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May 17, 2021
WORLD

Whistleblower revealed behind massive US security leak

The surveillance programme code-named PRISM is said to enable the NSA to tap directly into servers of nine internet firms including Facebook and Google. Barack Obama defended the surveillance programmes as a “modest encroachment” on privacy, necessary to protect the US from terrorist attacks.

Former CIA employee Edward Snowden has admitted he is the source of leaks about US surveillance programmes which have rocked the country’s National Security Agency, Euronews reports. Snowden said in an interview with ‘The Guardian’, he had acted out of conscience to protect ‘basic liberties for people around the world”. “When you see everything, you see them on a more frequent basis and you recognise that some of these things are actually abuses. But over time, that awareness of wrongdoing sort of builds up and you feel compelled to talk about. And the more you talk about it, the more you’re ignored , the more you’re told it’s not a problem, until eventually you realise that these things need to be determined by the public, not by somebody who’s simply hired by the government,” said Snowden speaking from a hotel in Hong Kong to where he fled after he allegedly copied the secret documents.
Edward Snowden, 29, is described by the paper as an ex-CIA technical assistant, currently employed by defence contractor Booz Allen Hamilton, the BBC reports.  The Guardian said his identity was being revealed at his own request.
A spokesman for the Office of the Director of National Intelligence said the matter had now been referred to the Department of Justice as a criminal matter. He told the paper that the extent of US surveillance was “horrifying”, adding: “We can plant bugs in machines. Once you go on the network, I can identify your machine. You will never be safe whatever protections you put in place.” He added: “I don’t want to live in a society that does these sort of things… I do not want to live in a world where everything I do and say is recorded.” Mr Snowden said he did not believe he had committed a crime: “We have seen enough criminality on the part of government. It is hypocritical to make this allegation against me.” Asked what he thought would happen to him, he replied: “Nothing good.”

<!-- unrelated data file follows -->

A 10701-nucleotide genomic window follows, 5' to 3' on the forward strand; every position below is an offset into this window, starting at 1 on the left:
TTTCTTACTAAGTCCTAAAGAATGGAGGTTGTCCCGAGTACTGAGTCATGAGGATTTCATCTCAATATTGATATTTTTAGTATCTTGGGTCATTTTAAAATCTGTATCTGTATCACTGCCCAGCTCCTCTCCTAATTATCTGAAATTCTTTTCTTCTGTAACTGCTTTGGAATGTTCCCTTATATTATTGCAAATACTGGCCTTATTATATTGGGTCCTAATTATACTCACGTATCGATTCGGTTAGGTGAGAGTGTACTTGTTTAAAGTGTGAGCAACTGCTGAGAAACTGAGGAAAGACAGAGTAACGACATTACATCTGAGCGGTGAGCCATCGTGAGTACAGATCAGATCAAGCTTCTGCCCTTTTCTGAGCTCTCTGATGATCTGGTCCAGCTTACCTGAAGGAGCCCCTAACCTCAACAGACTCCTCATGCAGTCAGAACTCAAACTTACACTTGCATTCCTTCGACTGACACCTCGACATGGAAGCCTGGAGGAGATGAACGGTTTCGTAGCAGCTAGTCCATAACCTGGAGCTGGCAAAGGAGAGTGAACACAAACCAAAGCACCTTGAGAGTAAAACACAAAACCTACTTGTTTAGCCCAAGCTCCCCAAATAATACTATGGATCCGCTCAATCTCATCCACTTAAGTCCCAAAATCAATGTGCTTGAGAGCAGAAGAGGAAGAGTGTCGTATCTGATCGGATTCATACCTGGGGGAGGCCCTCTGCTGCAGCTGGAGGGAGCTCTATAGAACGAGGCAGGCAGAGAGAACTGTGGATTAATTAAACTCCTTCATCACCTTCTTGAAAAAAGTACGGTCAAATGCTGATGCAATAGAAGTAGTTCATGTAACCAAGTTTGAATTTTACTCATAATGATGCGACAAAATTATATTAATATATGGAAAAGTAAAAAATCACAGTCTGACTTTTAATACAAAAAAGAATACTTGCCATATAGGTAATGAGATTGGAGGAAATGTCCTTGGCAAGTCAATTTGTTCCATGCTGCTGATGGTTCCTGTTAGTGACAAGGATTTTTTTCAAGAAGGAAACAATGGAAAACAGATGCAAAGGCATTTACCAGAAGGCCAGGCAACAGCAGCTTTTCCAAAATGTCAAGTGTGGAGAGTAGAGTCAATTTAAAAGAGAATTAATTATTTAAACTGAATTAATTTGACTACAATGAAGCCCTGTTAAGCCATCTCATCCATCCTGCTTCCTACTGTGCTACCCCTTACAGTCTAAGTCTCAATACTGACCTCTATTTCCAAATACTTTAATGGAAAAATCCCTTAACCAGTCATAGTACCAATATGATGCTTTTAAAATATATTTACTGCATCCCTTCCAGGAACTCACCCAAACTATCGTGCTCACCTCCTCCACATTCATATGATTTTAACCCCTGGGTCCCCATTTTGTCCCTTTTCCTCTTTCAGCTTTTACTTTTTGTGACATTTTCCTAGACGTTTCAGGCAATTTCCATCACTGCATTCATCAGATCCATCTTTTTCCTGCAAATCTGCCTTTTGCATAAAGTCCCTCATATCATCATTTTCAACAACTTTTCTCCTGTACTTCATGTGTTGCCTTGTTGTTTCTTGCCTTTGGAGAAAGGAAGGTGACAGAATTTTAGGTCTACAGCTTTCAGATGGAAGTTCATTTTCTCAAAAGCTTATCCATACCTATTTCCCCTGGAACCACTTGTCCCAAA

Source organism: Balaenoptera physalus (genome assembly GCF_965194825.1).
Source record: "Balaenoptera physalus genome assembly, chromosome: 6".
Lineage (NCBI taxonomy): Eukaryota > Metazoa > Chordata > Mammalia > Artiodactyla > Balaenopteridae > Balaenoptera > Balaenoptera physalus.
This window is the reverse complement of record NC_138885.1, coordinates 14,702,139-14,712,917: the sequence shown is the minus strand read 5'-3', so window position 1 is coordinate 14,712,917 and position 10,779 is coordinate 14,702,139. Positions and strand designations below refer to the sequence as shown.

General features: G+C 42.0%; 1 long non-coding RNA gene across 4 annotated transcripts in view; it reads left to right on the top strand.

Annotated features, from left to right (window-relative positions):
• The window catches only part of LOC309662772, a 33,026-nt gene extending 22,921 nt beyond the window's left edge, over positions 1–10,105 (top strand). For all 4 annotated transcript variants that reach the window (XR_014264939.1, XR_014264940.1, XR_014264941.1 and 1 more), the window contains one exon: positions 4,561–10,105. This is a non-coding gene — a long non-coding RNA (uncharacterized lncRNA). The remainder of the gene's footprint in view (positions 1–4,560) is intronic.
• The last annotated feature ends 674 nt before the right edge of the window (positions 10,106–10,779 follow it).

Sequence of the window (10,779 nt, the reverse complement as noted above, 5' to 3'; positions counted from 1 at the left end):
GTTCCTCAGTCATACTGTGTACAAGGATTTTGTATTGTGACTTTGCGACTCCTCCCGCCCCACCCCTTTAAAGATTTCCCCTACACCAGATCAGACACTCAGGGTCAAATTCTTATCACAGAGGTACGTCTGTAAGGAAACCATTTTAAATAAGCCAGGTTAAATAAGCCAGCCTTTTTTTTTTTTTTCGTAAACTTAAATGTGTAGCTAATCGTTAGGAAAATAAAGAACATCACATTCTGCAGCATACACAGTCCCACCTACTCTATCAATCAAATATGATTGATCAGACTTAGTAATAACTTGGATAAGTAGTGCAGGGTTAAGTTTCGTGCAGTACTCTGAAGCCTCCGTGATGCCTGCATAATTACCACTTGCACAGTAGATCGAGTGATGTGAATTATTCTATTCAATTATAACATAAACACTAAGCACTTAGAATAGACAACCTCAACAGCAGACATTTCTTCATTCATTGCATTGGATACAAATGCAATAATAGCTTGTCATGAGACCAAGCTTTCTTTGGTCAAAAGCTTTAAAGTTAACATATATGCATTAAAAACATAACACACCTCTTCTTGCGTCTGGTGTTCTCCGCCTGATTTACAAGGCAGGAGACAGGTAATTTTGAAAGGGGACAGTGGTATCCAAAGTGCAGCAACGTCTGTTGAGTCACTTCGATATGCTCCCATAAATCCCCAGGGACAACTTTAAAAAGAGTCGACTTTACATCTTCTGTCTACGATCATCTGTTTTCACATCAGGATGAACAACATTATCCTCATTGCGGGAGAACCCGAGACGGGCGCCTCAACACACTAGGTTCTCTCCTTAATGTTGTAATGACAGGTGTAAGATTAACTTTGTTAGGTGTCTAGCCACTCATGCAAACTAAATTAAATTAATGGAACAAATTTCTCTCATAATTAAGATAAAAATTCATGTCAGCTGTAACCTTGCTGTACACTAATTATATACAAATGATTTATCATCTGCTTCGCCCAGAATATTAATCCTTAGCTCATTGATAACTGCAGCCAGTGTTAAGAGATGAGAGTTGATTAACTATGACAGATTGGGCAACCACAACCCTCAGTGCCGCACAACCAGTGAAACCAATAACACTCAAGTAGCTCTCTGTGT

Hong Kong signed an extradition treaty with the US shortly before the territory returned to Chinese sovereignty in 1997. However, Beijing can block any extradition if it believes it affects national defence or foreign policy issues. Mr Snowden has expressed an interest in seeking asylum in Iceland. However, Hong Kong’s South China Morning Post quoted Iceland’s ambassador to China as saying that “according to Icelandic law a person can only submit such an application once he/she is in Iceland”.
In a statement, Booz Allen Hamilton confirmed Mr Snowden had been an employee for less than three months. “If accurate, this action represents a grave violation of the code of conduct and core values of our firm,” the statement said.
The first of the leaks came out on Wednesday night, when the Guardian reported a US secret court had ordered phone company Verizon to hand over to the National Security Agency (NSA) millions of records on telephone call “metadata”. The metadata include the numbers of both phones on a call, its duration, time, date and location (for mobiles, determined by which mobile signal towers relayed the call or text).
Prism is said to give the NSA and FBI (Federal Bureau of Investigation) access to emails, web chats and other communications directly from the servers of major US internet companies. The data are used to track foreign nationals suspected of terrorism or spying. The NSA is also collecting the telephone records of American customers, but not recording the content of their calls. Prism was authorised under changes to US surveillance laws passed under President George W Bush and renewed last year under Barack Obama. On Friday, Mr Obama defended the surveillance programmes as a “modest encroachment” on privacy, necessary to protect the US from terrorist attacks. “Nobody is listening to your telephone calls. That’s not what this program is about,” he said, emphasising that the programmes were authorised by Congress.

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